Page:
Dr Amy Johnson, a psychologist and life coach from the US, uses a beautiful metaphor of our true-self being the sky and the clouds our everchanging thoughts and feelings. Invariably we fall for the illusion that we are our thoughts, emotions, behaviour, actions and habits. You can watch the video here:

My core message for this year’s World Mental Health Day is for us to look in a new direction of hope and possibilities.

Rather than looking for quick fixes, let’s start looking at a long-term solution – a preventative, educational approach whereby we point young people back to their innate resilience and wellbeing.

Instead of investing more time and energy firefighting and targeting symptoms of distress and challenging behaviours, we need to start focusing on understanding the common causes of mental turmoil, symptoms and challenging behaviours.

In my psychiatry practice, I note some standard features in every individual struggling with mental health issues such as…

– Trying hard to resist, fight, let-go of distressing thoughts and feelings.

– Overthinking and analysing their life’s challenges, and seeking a solution desperately.

– Believing their stressful and distressing thoughts as if they were the reality rather than their perception and experience of reality.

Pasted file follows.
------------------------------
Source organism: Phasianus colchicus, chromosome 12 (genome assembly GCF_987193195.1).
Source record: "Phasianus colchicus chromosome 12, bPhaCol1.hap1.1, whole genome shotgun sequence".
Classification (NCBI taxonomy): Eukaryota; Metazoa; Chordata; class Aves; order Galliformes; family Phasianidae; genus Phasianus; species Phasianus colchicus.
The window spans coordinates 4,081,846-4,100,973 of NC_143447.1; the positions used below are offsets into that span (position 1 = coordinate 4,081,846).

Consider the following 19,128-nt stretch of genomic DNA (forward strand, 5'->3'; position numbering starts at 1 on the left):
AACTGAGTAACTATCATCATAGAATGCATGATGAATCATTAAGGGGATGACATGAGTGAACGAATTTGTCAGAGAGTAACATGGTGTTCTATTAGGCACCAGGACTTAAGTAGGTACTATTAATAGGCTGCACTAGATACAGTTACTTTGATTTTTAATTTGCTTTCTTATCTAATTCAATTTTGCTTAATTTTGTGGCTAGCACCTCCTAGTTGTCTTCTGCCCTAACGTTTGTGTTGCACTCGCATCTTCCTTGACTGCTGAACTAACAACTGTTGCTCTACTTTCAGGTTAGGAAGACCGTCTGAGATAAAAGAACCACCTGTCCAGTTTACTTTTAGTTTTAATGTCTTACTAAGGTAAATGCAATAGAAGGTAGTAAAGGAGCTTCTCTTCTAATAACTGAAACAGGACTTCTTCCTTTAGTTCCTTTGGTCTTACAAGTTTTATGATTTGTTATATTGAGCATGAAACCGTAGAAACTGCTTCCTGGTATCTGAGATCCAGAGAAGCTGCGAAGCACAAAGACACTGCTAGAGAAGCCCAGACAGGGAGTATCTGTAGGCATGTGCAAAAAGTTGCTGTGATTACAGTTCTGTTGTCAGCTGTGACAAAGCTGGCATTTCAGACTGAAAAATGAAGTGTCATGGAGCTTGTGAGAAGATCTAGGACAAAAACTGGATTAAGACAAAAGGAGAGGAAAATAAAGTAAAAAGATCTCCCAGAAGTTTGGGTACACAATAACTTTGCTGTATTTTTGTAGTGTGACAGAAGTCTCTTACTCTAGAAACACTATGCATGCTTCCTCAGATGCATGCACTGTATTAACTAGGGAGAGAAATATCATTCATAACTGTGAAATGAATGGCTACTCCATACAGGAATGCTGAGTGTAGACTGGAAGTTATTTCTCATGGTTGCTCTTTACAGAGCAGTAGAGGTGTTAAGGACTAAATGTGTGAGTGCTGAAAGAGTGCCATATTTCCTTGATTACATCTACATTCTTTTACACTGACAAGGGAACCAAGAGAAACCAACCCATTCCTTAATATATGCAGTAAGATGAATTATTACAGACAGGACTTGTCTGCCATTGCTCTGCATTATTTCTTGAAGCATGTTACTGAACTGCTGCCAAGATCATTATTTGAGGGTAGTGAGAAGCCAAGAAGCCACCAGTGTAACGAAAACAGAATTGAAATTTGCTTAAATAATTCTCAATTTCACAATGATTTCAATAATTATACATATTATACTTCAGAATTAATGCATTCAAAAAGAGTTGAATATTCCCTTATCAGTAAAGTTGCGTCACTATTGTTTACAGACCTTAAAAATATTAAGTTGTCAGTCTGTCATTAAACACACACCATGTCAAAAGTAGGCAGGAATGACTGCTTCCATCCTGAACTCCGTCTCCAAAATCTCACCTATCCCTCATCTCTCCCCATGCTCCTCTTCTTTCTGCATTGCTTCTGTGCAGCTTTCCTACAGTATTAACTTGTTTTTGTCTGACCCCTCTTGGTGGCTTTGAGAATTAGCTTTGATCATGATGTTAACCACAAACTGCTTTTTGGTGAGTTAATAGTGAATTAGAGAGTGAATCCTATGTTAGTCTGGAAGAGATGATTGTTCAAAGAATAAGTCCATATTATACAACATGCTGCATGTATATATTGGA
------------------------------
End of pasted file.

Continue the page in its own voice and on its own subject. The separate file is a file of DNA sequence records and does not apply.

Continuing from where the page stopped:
– Feeling fearful and judging their experiences critically.

– Implementing coping strategies relentlessly to fix their painful experiences.

– Feeling they have to act on their critical and scary thoughts as these often seem very loud and overpowering.

In addition to using the core skills I have learnt as a psychiatrist, I take time to educate young people about the workings of the mind. I explain that the mind projects our thoughts (whether visible to us or not) and makes them seem extremely real. Because we have an embodied physiological response to any thought/feeling we have in a particular moment, we forget that all our psychological experiences are temporary.

My job as a well-being coach is to direct young people to their true-self, beyond their illness labels and sufferings. As I observe them get a glimpse of their true self and begin to understand how the mind works, their mental anguish and suffering start to diminish. Most young people report feeling “like myself” again.

If you are interested and keen to engage in a new conversation about mental health and well-being in young people, join several inspiring speakers and me for the first conference of its kind “Resilient Young Minds” in Ivybridge, Plymouth on 22-23 November 2018. The event will also be broadcast live online. For more details and ticket booking – visit the event page here.

I hope you have found this useful. I look forward to hearing your views and projects you are involved with in guiding our young people to find what is innate in them – their true nature, love, their wellbeing…

With love and hope,